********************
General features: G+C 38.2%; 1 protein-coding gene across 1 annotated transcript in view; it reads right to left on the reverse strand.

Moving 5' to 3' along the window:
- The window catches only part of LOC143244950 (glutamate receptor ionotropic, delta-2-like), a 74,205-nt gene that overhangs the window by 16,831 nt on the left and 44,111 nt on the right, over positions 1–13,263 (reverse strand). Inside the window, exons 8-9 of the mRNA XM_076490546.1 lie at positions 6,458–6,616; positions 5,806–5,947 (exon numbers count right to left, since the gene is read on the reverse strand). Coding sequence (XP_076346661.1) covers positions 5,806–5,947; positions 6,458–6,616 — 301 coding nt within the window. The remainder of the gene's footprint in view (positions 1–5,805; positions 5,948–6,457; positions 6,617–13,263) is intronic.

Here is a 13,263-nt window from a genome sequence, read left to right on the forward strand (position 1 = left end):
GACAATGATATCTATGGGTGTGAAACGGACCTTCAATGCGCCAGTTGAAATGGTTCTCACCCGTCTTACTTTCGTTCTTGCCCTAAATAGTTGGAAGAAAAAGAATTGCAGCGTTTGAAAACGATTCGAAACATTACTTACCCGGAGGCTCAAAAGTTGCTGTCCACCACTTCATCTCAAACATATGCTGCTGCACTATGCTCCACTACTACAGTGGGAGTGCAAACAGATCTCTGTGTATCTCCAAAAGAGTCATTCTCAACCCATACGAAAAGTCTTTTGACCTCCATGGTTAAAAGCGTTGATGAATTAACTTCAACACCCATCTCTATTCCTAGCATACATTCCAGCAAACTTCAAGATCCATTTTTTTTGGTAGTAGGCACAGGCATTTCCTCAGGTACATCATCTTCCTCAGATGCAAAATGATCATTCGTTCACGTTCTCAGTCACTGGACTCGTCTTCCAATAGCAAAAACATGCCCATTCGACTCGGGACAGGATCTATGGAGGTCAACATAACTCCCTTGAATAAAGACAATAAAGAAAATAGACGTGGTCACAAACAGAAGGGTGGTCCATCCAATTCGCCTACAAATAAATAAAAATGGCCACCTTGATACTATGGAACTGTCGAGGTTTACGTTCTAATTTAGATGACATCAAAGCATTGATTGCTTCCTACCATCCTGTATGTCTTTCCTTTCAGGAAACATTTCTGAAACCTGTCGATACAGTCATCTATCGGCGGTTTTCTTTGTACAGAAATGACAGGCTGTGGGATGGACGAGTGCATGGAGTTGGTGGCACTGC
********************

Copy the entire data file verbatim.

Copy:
General features: G+C 38.2%; 1 protein-coding gene across 1 annotated transcript in view; it reads right to left on the reverse strand.

Moving 5' to 3' along the window:
- The window catches only part of LOC143244950 (glutamate receptor ionotropic, delta-2-like), a 74,205-nt gene that overhangs the window by 16,831 nt on the left and 44,111 nt on the right, over positions 1–13,263 (reverse strand). Inside the window, exons 8-9 of the mRNA XM_076490546.1 lie at positions 6,458–6,616; positions 5,806–5,947 (exon numbers count right to left, since the gene is read on the reverse strand). Coding sequence (XP_076346661.1) covers positions 5,806–5,947; positions 6,458–6,616 — 301 coding nt within the window. The remainder of the gene's footprint in view (positions 1–5,805; positions 5,948–6,457; positions 6,617–13,263) is intronic.

Here is a 13,263-nt window from a genome sequence, read left to right on the forward strand (position 1 = left end):
GACAATGATATCTATGGGTGTGAAACGGACCTTCAATGCGCCAGTTGAAATGGTTCTCACCCGTCTTACTTTCGTTCTTGCCCTAAATAGTTGGAAGAAAAAGAATTGCAGCGTTTGAAAACGATTCGAAACATTACTTACCCGGAGGCTCAAAAGTTGCTGTCCACCACTTCATCTCAAACATATGCTGCTGCACTATGCTCCACTACTACAGTGGGAGTGCAAACAGATCTCTGTGTATCTCCAAAAGAGTCATTCTCAACCCATACGAAAAGTCTTTTGACCTCCATGGTTAAAAGCGTTGATGAATTAACTTCAACACCCATCTCTATTCCTAGCATACATTCCAGCAAACTTCAAGATCCATTTTTTTTGGTAGTAGGCACAGGCATTTCCTCAGGTACATCATCTTCCTCAGATGCAAAATGATCATTCGTTCACGTTCTCAGTCACTGGACTCGTCTTCCAATAGCAAAAACATGCCCATTCGACTCGGGACAGGATCTATGGAGGTCAACATAACTCCCTTGAATAAAGACAATAAAGAAAATAGACGTGGTCACAAACAGAAGGGTGGTCCATCCAATTCGCCTACAAATAAATAAAAATGGCCACCTTGATACTATGGAACTGTCGAGGTTTACGTTCTAATTTAGATGACATCAAAGCATTGATTGCTTCCTACCATCCTGTATGTCTTTCCTTTCAGGAAACATTTCTGAAACCTGTCGATACAGTCATCTATCGGCGGTTTTCTTTGTACAGAAATGACAGGCTGTGGGATGGACGAGTGCATGGAGTTGGTGGCACTGC